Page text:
The star is God's grace in our lives. The journey is our journey of faith which means self-sacrifice and renunciation in following Christ. The modern Wise Men are the faithful and believing Christians. We are the Wise Men of today's gospel story!

By Fr. Charles Schneider SVD

There was a marriage feast at Cana. Christ was there. Our mother Mary was there. Christ's first disciples were there. It took place at the very beginning of Christ's public life. It was precisely on this occasion that Christ worked His first miracle. And what a miracle it was! I think it is the most cheering, joyous and heart-warming of all Christ's miracles All this happened because it was a marriage feast. Christ had a little secret in His heart that day. He was really celebrating the feast of God's marriage to the Church, to the human race. For, in the last analysis, that is the meaning of the Incarnation; the mystery of the Word made Flesh, the mystery of Christ becoming human.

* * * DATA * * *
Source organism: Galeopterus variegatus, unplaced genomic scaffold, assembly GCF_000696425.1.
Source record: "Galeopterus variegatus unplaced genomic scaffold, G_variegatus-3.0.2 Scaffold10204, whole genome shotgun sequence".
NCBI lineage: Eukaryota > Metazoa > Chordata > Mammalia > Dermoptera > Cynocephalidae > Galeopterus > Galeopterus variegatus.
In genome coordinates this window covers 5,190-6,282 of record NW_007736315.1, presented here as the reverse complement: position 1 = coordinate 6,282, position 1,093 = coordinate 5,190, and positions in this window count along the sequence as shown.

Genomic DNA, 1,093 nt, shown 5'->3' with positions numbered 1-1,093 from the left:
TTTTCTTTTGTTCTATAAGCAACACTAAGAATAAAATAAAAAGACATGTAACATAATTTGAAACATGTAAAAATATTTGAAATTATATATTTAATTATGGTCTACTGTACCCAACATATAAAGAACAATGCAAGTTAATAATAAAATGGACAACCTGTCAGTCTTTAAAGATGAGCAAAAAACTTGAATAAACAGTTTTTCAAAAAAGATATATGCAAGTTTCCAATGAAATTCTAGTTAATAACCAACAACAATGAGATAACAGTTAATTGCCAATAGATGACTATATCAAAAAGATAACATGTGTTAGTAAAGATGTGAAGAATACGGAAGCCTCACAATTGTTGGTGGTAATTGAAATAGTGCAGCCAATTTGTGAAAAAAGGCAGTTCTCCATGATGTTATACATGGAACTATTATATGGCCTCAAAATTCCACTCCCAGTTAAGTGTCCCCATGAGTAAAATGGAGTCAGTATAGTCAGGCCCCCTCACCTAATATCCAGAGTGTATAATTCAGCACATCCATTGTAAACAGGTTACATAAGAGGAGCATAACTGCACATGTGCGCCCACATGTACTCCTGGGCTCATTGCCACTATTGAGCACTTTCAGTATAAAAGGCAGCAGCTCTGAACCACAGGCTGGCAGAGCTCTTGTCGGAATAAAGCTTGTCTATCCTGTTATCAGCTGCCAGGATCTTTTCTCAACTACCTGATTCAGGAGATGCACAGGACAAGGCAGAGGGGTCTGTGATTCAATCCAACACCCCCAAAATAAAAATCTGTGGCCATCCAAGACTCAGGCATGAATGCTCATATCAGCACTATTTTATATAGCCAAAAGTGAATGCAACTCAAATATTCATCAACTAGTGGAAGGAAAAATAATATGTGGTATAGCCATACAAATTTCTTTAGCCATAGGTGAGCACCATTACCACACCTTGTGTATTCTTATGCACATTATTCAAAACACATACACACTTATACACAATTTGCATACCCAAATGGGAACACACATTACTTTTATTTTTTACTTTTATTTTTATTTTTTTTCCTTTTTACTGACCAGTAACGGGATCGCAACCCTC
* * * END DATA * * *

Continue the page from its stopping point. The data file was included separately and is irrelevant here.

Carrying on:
1 say mis because in giving us this story the evangelist John tells us that this changing of water into wine was more than a miracle. John tells us that this miracle was a sign. And he tells us that this sign is that Jesus revealed His glory and His disciples believed in Him. " In other words Christ is the Messiah and we are receiving the abundant riches and blessings of the Messianic age.